Written by: Madeleine Chan
Mark Jaccard, SFU Distinguished Professor and Director of the School of Resource and Environmental Management, gave a talk about climate action at SFU’s Harbour Centre last week. He is also one of the four SFU experts recently recruited to the newly established Canadian Institute for Climate Choices.
The lecture was based on his new book The Citizen’s Guide to Climate Success: Overcoming Myths that Hinder Progress, which details actions against climate change in relation to citizen efforts.
Jaccard began the talk to a lecture hall almost filled to capacity with an invitation and reminder to the audience to think critically about their own biases.
He then went on to list his common myths surrounding climate change: fossil fuels, global agreements, and domestic policies. He concluded that global decarbonization, or the elimination of fossil fuel use, is a difficult process.
Jaccard then showed how the path to successfully lowering carbon is relatively “simple.” He explained that our key actions should be to “rapidly phase-out the burning of coal, oil, and most uses of natural gas” and implement compulsory policies for this.
Jaccard also described some of the factors that are holding the world back from this “simple” path. This included the promotion of climate myths, rigid pro/con views, “wishful-thinking” biases, biases that further our agendas, and climate sincere or insincere politicians.
Throughout the entire talk, Jaccard heavily emphasized the importance of not having views that one is unwilling to change.
“I’m not saying that you cannot be pro or con [ . . . ] but I invite you to think about how rigid you should be in your views [ . . . ] Don’t let perfection be the enemy of good.”
Matt Horne, the City of Vancouver’s Climate Policy Manager, was also there as the respondent to comment on the city’s plans for climate success.
He noted that the city of Vancouver’s emissions largely come from two main sources: buildings and transportation.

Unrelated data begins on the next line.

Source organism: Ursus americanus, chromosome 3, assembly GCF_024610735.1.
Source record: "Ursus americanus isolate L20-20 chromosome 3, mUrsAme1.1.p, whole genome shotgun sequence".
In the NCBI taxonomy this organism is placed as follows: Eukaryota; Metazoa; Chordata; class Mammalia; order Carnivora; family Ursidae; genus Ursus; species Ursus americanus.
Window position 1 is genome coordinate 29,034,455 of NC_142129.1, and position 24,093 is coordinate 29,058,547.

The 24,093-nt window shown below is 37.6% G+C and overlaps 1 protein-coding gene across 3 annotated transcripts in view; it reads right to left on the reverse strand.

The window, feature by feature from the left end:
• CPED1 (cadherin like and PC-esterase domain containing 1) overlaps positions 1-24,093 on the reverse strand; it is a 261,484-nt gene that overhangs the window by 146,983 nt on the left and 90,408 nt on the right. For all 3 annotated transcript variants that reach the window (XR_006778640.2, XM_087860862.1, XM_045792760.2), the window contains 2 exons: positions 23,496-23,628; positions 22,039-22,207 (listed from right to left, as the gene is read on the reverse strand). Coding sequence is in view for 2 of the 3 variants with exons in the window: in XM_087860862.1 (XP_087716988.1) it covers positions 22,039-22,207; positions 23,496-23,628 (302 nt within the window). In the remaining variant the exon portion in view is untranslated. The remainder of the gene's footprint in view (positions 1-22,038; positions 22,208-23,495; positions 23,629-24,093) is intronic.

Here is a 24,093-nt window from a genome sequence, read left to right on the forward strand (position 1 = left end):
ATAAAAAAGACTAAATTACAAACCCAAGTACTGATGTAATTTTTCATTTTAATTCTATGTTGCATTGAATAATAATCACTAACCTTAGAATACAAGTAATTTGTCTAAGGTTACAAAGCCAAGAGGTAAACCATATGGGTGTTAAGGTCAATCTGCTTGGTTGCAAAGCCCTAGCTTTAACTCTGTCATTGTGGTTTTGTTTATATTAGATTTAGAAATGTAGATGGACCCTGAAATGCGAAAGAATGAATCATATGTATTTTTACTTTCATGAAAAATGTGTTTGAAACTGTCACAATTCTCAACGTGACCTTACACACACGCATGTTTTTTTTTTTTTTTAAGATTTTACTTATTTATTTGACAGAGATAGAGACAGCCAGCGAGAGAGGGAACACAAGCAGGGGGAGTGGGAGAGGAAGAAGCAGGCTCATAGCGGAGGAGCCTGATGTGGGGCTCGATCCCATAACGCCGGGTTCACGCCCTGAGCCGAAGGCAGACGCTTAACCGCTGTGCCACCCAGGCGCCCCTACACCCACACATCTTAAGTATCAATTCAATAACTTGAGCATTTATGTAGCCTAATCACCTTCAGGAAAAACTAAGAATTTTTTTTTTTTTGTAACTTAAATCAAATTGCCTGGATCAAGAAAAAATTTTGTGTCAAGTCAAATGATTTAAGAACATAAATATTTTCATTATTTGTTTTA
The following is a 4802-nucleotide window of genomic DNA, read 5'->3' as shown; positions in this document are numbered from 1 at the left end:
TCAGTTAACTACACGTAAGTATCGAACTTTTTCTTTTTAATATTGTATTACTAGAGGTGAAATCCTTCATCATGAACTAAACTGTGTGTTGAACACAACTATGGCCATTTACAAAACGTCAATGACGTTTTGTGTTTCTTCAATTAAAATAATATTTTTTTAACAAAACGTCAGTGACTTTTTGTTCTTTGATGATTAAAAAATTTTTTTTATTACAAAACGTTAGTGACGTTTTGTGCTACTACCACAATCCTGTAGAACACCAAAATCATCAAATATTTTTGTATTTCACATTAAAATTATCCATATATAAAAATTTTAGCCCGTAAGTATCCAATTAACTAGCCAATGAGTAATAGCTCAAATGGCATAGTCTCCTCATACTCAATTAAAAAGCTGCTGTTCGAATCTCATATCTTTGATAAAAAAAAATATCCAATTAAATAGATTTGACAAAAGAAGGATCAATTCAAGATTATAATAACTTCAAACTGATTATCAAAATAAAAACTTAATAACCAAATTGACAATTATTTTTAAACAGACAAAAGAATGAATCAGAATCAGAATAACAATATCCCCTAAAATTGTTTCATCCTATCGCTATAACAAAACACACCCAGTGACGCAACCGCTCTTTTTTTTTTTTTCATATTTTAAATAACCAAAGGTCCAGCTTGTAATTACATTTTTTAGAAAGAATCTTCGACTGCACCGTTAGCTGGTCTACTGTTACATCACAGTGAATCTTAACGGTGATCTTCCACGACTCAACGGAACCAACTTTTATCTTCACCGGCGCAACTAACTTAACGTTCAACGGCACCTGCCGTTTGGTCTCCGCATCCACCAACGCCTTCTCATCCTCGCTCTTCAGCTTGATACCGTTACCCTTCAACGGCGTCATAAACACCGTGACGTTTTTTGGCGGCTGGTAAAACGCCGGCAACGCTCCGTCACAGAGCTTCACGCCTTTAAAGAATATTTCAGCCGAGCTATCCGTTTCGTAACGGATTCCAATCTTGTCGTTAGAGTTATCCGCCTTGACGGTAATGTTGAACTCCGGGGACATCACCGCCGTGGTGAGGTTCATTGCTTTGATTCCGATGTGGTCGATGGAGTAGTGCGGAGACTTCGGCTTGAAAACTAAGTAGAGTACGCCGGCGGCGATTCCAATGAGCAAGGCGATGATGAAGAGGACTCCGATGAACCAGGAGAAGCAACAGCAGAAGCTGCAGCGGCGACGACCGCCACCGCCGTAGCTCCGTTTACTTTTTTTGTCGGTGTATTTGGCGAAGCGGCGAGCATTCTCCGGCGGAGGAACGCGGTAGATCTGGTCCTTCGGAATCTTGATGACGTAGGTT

Horne emphasized that “it comes down to [a] simple set of six or seven solutions at a local level, like more walking, more cycling, more transit, more electric vehicles, [electric] heat pumps, renewable gas. It’s not a long list of what we have to transition from today.”
A busy and passionate Q&A session followed, with questions from the audience ranging from clarification about the speakers’ points to oppositional views on their stances.
When asked how the average, climate-concerned citizen can make the most of their time, Jaccard suggested that supporting certain political parties that champion climate action and are vocal about the issue’s importance through civic action are the best ways.
Horne added to this that local Vancouver politicians are “very accessible” and are willing to meet with climate-concerned citizens.
This talk is the second of four in the Faculty of Environment’s 2020 Dean’s Lecture Series. The series of free talks are in celebration of the Faculty’s tenth anniversary and, according to the event page, features “scholars and practitioners who explore some of the pressing social and ecological challenges we face.”
The next and last talk in the Dean’s Lecture series is called “Navigating towards ecologically safe and socially just fisheries” and will be held on March 12 at SFU’s Harbour Centre in room 1900 at 7:00 p.m. Jaccard’s lecture was also streamed live and is available to watch on the SFU IT Services website through a link on the event page.